I have friends in the Pacific Northwest who’ve been making me jealous with their pictures of the recent aurora borealis, apparently generated by a large solar storm that may or may not have affected power grids and other communications. My wifi has gone out a couple of times but that’s pretty typical—in fact a couple of weeks go it went down right in the middle of a conversation with my boss and when it came back we talked about how wifi tends to go out when it’s too sunny. Or too cloudy. Or dark. Or if it’s too hot. Or too cold. Or if temperatures are too average.
There have been a few times when the aurora borealis has been intense enough that it’s been visible from Nashville. I’ve never seen it at those times–mainly it seems to have only been spotted from places like the Dyer Observatory, but one of these days I hope to see it in person. Or the aurora australis which would be equally cool–maybe even cooler since Antarctic temperatures dip even lower. Until then, though, I’ll have to make do with pictures.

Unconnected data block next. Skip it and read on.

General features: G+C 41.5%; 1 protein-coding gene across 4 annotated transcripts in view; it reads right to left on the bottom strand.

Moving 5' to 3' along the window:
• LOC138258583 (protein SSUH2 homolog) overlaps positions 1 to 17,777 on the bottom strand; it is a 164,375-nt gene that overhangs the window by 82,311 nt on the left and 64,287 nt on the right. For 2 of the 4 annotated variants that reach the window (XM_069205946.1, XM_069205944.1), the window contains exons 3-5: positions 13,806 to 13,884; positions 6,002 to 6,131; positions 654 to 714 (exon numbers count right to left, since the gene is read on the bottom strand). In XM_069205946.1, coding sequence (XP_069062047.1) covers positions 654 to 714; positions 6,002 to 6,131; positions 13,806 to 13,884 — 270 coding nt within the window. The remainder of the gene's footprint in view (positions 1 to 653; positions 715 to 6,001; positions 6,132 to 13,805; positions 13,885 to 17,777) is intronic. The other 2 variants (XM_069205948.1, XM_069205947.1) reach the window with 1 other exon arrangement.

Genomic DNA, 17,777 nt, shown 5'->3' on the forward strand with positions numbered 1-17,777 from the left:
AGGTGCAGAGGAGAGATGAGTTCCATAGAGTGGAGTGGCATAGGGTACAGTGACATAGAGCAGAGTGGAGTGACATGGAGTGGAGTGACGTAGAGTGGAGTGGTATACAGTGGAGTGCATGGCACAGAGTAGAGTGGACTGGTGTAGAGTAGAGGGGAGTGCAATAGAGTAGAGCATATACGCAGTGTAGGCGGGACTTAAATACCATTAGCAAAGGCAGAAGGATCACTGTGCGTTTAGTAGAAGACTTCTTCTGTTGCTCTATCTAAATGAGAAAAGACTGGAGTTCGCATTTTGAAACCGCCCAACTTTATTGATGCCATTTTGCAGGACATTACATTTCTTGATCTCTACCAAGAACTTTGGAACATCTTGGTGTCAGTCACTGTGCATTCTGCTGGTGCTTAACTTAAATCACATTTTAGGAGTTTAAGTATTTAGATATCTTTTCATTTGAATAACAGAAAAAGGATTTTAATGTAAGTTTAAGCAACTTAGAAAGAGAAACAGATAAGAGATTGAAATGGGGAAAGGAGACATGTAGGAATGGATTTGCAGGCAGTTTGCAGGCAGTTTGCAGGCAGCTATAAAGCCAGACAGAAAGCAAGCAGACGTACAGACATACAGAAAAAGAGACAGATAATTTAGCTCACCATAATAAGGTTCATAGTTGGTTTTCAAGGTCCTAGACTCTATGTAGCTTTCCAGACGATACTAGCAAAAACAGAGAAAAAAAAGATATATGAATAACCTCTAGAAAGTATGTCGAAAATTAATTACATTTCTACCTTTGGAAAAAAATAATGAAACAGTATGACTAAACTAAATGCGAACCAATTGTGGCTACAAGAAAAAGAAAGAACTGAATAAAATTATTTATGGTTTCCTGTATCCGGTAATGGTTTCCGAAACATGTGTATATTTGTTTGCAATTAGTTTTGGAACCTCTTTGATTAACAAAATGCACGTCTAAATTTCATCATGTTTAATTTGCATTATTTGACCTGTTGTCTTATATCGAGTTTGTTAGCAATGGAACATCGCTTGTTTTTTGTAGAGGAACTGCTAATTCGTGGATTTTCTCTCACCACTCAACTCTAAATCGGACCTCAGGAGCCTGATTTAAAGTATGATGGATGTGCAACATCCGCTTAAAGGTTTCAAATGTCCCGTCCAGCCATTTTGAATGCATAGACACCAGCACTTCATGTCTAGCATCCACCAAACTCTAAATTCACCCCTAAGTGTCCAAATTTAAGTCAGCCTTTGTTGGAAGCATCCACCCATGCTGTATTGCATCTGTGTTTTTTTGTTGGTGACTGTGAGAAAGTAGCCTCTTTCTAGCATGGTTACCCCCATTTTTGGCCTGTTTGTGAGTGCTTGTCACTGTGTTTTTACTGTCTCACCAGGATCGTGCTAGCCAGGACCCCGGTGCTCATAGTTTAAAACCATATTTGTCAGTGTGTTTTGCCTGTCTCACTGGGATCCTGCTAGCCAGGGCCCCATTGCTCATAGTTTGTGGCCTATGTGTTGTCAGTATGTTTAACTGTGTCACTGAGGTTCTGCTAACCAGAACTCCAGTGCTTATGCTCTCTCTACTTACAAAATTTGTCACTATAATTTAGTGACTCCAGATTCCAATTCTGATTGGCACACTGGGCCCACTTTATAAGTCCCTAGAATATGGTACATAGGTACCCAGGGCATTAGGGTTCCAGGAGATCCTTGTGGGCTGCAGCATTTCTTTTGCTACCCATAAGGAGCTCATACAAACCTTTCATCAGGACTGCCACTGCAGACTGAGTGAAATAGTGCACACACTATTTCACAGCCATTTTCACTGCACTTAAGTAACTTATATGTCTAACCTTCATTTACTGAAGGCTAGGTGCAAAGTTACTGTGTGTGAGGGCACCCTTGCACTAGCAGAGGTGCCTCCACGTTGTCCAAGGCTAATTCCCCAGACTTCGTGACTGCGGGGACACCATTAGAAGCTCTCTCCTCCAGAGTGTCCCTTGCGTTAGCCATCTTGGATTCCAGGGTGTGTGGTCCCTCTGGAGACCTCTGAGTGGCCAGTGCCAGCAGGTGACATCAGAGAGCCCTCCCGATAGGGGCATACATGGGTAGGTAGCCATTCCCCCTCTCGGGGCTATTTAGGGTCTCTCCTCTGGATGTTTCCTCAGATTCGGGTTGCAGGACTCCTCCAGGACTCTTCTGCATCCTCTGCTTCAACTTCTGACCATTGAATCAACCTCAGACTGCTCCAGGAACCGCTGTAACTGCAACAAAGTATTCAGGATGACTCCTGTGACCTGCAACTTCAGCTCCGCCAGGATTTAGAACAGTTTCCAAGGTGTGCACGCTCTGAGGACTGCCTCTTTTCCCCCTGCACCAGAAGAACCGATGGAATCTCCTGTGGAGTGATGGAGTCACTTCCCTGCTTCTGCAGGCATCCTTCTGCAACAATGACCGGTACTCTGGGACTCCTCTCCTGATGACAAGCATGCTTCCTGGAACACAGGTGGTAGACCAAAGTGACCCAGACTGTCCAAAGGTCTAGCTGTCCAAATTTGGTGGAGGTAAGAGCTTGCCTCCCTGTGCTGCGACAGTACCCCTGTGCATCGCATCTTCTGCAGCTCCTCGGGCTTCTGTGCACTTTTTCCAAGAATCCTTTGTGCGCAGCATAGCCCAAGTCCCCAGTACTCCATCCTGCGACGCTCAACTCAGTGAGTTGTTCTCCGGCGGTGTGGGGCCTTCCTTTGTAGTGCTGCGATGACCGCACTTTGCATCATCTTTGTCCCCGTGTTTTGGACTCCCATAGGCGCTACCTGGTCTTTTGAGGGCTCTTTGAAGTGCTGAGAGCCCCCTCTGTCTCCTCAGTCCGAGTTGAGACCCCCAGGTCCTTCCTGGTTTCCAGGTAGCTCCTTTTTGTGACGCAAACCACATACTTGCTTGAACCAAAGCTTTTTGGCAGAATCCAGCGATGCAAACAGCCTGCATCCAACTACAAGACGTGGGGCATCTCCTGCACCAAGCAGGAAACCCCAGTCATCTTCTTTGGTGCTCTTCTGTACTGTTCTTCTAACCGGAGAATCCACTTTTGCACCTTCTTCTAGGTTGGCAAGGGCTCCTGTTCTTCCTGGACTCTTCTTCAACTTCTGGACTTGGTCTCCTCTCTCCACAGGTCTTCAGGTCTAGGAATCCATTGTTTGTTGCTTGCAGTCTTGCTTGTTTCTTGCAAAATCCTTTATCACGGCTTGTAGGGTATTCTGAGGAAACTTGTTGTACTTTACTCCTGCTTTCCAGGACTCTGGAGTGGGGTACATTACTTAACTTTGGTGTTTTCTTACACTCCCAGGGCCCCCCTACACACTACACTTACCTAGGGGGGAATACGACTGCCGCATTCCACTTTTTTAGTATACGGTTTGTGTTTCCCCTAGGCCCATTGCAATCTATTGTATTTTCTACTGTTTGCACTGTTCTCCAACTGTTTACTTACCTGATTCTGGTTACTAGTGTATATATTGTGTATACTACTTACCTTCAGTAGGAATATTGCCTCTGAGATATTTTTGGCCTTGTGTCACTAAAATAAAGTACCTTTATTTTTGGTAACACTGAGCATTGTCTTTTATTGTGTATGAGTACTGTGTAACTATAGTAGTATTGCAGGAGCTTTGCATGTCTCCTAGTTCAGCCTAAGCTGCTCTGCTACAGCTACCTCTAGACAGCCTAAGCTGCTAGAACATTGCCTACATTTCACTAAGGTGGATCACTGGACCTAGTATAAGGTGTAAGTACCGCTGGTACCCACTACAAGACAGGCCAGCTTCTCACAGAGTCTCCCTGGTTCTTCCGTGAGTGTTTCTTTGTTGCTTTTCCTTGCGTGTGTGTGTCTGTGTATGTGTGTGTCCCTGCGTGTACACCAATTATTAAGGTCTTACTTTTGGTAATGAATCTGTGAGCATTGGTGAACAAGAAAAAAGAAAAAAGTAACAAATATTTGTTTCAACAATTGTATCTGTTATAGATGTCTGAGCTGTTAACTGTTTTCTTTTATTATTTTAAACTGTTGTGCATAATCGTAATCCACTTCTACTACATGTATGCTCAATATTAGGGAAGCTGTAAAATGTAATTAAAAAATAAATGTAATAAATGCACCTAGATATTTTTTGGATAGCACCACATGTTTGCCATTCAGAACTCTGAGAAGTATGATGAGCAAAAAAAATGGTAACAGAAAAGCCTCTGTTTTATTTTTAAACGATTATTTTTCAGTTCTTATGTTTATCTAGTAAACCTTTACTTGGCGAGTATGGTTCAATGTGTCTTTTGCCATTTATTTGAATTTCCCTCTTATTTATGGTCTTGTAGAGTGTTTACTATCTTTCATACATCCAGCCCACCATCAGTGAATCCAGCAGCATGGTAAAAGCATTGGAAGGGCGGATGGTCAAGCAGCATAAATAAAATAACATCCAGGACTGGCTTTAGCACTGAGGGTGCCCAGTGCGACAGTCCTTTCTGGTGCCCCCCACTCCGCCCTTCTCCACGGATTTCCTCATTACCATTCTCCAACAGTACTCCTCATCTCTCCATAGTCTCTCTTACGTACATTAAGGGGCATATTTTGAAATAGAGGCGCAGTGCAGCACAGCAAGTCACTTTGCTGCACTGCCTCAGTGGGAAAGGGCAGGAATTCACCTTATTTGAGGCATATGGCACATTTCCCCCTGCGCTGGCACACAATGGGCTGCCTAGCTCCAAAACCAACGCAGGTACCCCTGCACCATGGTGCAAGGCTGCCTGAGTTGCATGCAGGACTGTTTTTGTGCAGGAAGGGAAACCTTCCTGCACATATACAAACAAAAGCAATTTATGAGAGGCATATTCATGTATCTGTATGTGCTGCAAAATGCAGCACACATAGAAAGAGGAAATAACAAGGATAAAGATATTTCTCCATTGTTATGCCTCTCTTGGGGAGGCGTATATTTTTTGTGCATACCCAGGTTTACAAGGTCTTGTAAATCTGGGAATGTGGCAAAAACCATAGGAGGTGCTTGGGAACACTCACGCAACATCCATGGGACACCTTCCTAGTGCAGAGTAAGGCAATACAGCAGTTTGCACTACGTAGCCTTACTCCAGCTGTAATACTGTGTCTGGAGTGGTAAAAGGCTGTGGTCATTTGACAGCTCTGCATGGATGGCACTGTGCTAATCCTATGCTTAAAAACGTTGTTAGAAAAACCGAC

And they always made me think about our little planet’s place in the solar system, and the greater galaxy and the universe beyond, something I also think about on cool nights when the stars shine with a crystalline brightness. Auroras are a phenomenon we know isn’t unique to Earth, although we have to go all the way out to the gas giants to find others. Yes, there may even be auroras at either end of Uranus, but that’s another story.
At this time of year I also usually reread Wallace Steven’s poem The Auroras Of Autumn, which makes me feel connected not just to the galaxy beyond but to this little world we stand on too.